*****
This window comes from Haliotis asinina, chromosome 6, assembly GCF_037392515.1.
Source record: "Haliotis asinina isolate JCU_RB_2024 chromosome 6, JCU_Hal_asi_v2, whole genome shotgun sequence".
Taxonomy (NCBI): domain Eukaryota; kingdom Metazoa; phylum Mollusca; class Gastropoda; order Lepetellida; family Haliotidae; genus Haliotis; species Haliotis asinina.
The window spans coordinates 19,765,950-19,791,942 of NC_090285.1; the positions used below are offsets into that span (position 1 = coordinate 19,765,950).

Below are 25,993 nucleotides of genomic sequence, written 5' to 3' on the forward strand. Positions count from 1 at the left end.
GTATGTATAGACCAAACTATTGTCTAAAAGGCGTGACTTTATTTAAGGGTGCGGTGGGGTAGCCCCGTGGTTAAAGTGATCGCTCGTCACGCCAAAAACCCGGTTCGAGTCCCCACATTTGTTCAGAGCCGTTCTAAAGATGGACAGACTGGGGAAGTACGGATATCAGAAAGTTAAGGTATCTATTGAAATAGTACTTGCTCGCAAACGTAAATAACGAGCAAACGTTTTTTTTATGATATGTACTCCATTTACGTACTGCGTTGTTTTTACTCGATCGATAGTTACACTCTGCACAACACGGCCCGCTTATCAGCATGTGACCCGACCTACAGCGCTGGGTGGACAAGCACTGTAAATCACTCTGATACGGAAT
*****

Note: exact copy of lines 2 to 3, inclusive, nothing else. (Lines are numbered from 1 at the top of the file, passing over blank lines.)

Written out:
Source record: "Haliotis asinina isolate JCU_RB_2024 chromosome 6, JCU_Hal_asi_v2, whole genome shotgun sequence".
Taxonomy (NCBI): domain Eukaryota; kingdom Metazoa; phylum Mollusca; class Gastropoda; order Lepetellida; family Haliotidae; genus Haliotis; species Haliotis asinina.